Yes, I think this very regularly. It is a common thought that many people with lifelong depression (may) think. The people I have spoken to with similar mental health concerns can empathize with this train of thought. It has the potential to be detrimental to our healing and self-care, as it minimizes our health.

One thing that I have learned over the course of self-care is that I “can’t heal the world.” Really, I can’t. I am one person in an aquarium full of 6+ billion people. And, the best thing that I can do to help people who I feel have it worse than me is take care of myself to the best of my ability.

When I take care of myself, I feel like a productive part of the community. I believe that my efforts have an effect on the immediate world around me. When I make other people happy and/or create or fix something, other peoples’ lives are easier. When their lives are easier, they can pass that flame on.

Something that I rarely talk about is that I have borderline personality disorder traits. We have a tendency to over-overthink things and see the world in only black and white. Mix this with obsessive compulsive disorder, and life gets real tricky. I am constantly having to remind myself to calm down, take a step back, and think in the grey.

This is why I get fixated on people who have it worse than me. The guilt is something that has been ingrained in my psyche. It’s what I have known for twenty years. My mind can go in a guilty loop for days, until I do something good and I’m shocked that I’m an okay person. It’s an extremely annoying cycle.

So, after 36 years, I’ve had enough. That’s why I started seeing a therapist and got on an anti-depressant. I’ve chosen to stick with both, because both are tools for success. It is important that I take care of myself, so I feel comfortable in my skin. A byproduct of this is that I’m more pleasant to be around and people will enjoy my company more. When I am a pleasure to be around, I feel better about myself. This is a cycle that I can get used to. But, I need to not think of it as a cycle. I just need to go with the flow.

Because not everything is black or white. Most things are grey and grey is a pretty color.

Change is Inevitable

Here I am, still unemployed. I am also very hormonal, or so it seems.

My weight seems to drastically fluctuate daily, and even something low calorie, like cucumber or spinach makes me extremely bloated and uncomfortable. This is always a sign that my flow is about to start. But, I’m 36 and have never had a naturally regular cycle. So, this could just be my body rejecting change.

Whatever the case, I had two phone interviews yesterday, both of which seemed promising. One lead to an actual onsite interview (and was told I needed to ensure I had two free hours to do so). This morning, I let someone know that I would like to rent the room she has available. It’s the most expensive room I looked at, but it’s a nice room with a large private bathroom.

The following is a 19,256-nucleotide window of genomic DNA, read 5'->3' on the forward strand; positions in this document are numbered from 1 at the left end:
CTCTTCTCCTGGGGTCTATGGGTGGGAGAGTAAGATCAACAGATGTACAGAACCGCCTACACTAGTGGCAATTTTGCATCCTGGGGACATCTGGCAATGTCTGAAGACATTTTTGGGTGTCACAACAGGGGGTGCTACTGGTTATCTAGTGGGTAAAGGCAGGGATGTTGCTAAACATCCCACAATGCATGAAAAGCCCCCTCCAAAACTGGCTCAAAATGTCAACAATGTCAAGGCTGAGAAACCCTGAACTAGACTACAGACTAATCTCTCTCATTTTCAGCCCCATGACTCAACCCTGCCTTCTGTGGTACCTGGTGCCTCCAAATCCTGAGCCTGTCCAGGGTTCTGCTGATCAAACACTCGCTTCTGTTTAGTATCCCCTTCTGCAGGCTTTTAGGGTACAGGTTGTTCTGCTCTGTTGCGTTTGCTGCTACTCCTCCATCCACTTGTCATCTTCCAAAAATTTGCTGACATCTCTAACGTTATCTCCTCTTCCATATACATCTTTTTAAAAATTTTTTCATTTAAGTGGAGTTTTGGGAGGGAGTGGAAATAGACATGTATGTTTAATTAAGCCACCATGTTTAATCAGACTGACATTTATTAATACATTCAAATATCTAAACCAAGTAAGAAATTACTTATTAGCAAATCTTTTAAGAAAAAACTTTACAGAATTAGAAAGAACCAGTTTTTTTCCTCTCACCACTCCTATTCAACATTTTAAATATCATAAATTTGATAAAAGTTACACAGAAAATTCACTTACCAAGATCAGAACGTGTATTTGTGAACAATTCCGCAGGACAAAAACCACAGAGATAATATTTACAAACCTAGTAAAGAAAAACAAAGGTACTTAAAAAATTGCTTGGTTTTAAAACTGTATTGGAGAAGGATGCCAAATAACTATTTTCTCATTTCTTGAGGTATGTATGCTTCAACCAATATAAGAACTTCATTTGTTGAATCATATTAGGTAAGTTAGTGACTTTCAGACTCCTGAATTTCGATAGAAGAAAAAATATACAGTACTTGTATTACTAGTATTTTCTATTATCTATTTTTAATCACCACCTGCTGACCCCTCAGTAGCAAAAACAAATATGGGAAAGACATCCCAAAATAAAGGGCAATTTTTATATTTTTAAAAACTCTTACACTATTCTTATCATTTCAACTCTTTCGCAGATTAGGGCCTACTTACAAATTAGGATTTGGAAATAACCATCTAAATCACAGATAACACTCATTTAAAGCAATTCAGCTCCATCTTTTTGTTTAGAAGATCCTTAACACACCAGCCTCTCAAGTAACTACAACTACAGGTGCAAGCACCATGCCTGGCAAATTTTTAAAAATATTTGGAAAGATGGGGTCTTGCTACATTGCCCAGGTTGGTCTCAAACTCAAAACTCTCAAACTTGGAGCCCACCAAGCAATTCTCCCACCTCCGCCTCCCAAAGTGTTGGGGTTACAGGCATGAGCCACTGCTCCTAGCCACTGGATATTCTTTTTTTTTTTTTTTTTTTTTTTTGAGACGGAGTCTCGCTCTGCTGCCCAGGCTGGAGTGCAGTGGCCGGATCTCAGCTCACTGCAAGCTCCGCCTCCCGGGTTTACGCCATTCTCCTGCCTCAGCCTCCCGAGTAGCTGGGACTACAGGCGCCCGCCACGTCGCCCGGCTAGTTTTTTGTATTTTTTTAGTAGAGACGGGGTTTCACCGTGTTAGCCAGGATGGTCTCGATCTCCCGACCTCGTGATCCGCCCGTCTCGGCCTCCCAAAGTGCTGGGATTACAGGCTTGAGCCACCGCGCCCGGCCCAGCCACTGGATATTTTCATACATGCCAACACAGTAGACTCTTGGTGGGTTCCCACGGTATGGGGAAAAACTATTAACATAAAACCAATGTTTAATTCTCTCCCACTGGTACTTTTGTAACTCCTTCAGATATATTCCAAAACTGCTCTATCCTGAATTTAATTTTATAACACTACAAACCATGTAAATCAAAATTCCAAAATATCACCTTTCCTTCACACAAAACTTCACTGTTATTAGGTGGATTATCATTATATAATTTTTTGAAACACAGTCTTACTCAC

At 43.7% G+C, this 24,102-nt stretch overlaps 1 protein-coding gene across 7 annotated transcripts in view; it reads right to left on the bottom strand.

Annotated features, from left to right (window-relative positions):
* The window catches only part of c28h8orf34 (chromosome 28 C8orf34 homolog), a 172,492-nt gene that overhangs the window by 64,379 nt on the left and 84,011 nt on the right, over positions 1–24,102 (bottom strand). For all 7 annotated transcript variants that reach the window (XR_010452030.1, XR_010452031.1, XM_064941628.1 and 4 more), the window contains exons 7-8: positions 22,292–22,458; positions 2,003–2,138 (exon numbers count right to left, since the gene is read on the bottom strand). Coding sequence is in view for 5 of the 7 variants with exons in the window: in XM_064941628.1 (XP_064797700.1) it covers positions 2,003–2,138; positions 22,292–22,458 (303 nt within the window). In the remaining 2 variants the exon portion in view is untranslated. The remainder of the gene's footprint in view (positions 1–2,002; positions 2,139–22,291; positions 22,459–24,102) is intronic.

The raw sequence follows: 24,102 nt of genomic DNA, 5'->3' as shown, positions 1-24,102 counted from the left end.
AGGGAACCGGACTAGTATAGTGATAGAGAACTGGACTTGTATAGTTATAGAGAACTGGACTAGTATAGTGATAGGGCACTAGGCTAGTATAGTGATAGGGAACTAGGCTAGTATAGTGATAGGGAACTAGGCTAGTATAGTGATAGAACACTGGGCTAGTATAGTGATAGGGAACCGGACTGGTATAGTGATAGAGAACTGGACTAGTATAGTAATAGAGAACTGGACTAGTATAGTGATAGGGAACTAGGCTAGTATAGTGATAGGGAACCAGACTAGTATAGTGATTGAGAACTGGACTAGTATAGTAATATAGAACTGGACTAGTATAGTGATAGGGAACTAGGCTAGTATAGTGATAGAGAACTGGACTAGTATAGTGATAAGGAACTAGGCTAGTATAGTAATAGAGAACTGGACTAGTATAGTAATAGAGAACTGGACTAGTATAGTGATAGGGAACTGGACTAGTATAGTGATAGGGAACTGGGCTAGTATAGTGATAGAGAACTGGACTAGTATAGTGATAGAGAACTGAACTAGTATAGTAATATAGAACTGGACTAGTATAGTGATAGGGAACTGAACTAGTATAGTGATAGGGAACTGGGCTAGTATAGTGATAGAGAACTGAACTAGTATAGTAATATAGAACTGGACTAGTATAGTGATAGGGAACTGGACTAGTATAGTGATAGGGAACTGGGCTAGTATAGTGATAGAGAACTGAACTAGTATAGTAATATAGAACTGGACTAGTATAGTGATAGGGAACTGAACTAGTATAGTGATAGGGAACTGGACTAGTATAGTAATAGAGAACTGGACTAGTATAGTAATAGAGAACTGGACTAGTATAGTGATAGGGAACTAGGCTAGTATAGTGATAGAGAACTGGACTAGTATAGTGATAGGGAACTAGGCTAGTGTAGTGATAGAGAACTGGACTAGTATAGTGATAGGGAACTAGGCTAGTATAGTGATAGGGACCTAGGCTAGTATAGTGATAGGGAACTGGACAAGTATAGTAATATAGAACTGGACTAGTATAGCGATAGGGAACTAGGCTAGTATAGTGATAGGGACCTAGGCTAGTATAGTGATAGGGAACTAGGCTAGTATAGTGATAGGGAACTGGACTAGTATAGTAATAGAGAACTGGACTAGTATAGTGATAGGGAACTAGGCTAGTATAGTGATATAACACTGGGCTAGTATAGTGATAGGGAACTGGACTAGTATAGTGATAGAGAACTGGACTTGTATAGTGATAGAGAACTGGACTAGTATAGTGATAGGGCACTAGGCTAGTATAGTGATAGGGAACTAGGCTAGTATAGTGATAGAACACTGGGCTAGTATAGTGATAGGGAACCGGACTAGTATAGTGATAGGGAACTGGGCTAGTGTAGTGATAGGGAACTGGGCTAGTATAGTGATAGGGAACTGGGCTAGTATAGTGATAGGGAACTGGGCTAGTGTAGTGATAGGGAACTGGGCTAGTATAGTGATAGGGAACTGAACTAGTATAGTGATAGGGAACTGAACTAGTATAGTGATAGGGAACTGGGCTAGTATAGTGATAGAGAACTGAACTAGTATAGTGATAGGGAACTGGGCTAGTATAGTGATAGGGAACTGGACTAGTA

Here’s a secret: I am a bathroom fanatic. I love large bathrooms that are light and welcoming. The larger, the better. And, a bathtub is essential.

When I was a teenager, my parents let me have the master bedroom. This meant I had a private entrance to the house, as well as my own private bathroom. High school was great, because I got to sneak out whenever I wanted. I could take a shower when I crept back in at 4:30am to wash the night’s fun off. But, there wasn’t a bathtub.

I am absolutely excited for the bathroom that will be all mine. The bathtub is perfect! As soon as I am all moved in and settled, I’m going to light a few candles and toss some essential oils and salts in, and luxuriate in this new journey I am embarking on.

The next couple weeks are going to be jam packed with packing, storing, interviewing, exercise, mindfulness, eating well, and moving.

I do still have my GoFundMe active, as well as an active Patreon page! Please visit both. Any donations are greatly appreciated. Please know that I will keep all donors updated on my progress with moving and job hunting, as well as any exciting events in my life!

The Stories We Tell

Each line tells a different story, their histories equally unique and identical. Without them, who would I be? I could tell you who or why or what was the root for every line.

It started soon after I hit my teenage years. I felt I had no ability to voice what I was feeling. Life was scary and confusing (it still is, at times). At that time, I believed I had no way of speaking up. Many of you understand that feeling, and lived that in a deeper way than I.